Plugging the News Gaps – Statewide
What do you do when your state has some 40 percent fewer journalists than it did 20 years ago – and most of the state’s major news comes from two news startups and statewide public radio?
If you are Vermont Public Radio, you cut out three programs, redeploy staff to beef up local news and add a couple more local newscasts to “All Things Considered.” Then you work on rolling out the rest of a vision for filling the news gaps in a way that your audience wants it done and that uses your dollars efficiently.
But, first, there was a process. It included a survey of members – and non-members – and a listening tour through all 14 of Vermont’s counties.
“We learned a lot,” said Scott Finn, VPR’s president and CEO. “There were things we heard loud and clear.”
“Long story short, there is this crisis. The most important thing Vermont Public Radio can do is tell more stories from more places in the state,” Finn said.
People also said they wanted more face-to-face time with VPR, which means more events – but events in their local communities, he said. “We had already committed to doubling the number of events per year” compared with two years ago, Finn said. “Now we’re on track to have more than half of those events outside Burlington,” VPR’s headquarters, he said.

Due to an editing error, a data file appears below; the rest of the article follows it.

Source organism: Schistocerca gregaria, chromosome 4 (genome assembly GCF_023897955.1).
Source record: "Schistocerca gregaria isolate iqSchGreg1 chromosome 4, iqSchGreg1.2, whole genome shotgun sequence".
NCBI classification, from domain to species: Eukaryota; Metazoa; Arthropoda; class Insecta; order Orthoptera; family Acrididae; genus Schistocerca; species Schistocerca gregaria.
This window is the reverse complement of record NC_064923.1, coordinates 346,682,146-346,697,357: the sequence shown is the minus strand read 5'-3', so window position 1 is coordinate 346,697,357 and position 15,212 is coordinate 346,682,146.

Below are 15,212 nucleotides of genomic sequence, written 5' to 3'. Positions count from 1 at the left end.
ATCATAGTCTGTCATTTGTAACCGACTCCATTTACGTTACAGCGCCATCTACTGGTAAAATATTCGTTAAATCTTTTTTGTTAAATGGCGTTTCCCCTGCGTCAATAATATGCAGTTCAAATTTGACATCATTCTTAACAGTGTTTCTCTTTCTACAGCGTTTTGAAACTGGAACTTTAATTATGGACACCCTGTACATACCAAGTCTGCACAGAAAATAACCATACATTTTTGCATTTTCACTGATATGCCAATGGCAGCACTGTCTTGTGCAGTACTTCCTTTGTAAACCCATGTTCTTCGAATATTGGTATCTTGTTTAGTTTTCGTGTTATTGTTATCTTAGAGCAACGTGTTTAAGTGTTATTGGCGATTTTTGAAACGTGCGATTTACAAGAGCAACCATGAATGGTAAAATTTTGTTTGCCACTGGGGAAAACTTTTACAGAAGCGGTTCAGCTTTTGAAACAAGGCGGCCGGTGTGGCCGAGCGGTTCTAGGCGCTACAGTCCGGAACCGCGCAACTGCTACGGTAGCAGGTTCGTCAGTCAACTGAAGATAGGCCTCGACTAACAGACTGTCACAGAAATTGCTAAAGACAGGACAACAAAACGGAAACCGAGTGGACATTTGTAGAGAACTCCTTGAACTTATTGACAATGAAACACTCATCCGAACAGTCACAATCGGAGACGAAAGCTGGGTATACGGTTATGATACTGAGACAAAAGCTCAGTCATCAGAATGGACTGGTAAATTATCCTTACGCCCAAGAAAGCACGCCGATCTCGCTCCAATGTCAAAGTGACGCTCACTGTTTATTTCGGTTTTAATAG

At the end of July, VPR announced that it was ending three programs: “VPR Café,” a weekly food program; “Dorothy’s List,” a book club for children; and a four-day-a-week commentary series from a roster of Vermont contributors.
Those programs were targeted only after a formal review of the station’s news content – “every single locally produced program,” Finn said. VPR examined the program’s audience, how much revenue it generated, and what community service need it met. It asked survey respondents if they personally valued specific programs and, if not, did they see it as filling a community service.
One of the freed-up staffers will now amplify local arts and cultural programming. “We have a lot of people employed in the arts; it’s a huge industry” that ties into Vermont’s quality of life, Finn said. Another will produce stories from a more rural part of the state. Other content from the darkened programs will be wrapped into regular reports.
To be sure, many public radio stations are looking for ways to increase local news. Some – in New York, Philadelphia and Los Angeles – have grafted on existing local newsrooms by acquiring news startups doing deep-dive local reporting. Others, like WXXI in Rochester, have acquired the local alternative newspaper. Still more in Denver and Boston are boosting their local investigative reporting teams.
In Vermont, for now, a focus will be on future partnerships. VPR plans to work more with Vermont PBS, including on a solutions-based series about the challenges confronting the state’s rural communities that are grappling with demographics, drugs and jobs. VPR also plans to partner with the two robust news startups, the non-profit VTDigger and the for-profit Seven Days on future coverage.
“The crisis is too big for us not to collaborate,” Finn said. Down the road are hopes for more investigative partnerships.
One takeaway from VPR’s listening tour through the state’s counties: “I learned that people don’t care about counties. What they care about is [their] towns.” There are some 250 towns in the state.
So, while the most recent news is what VPR will stop doing, the focus is on what they will do more of: “We will have more reporters and more boots on the ground in more communities in Vermont,” Finn said.
It’s a formula that would work elsewhere.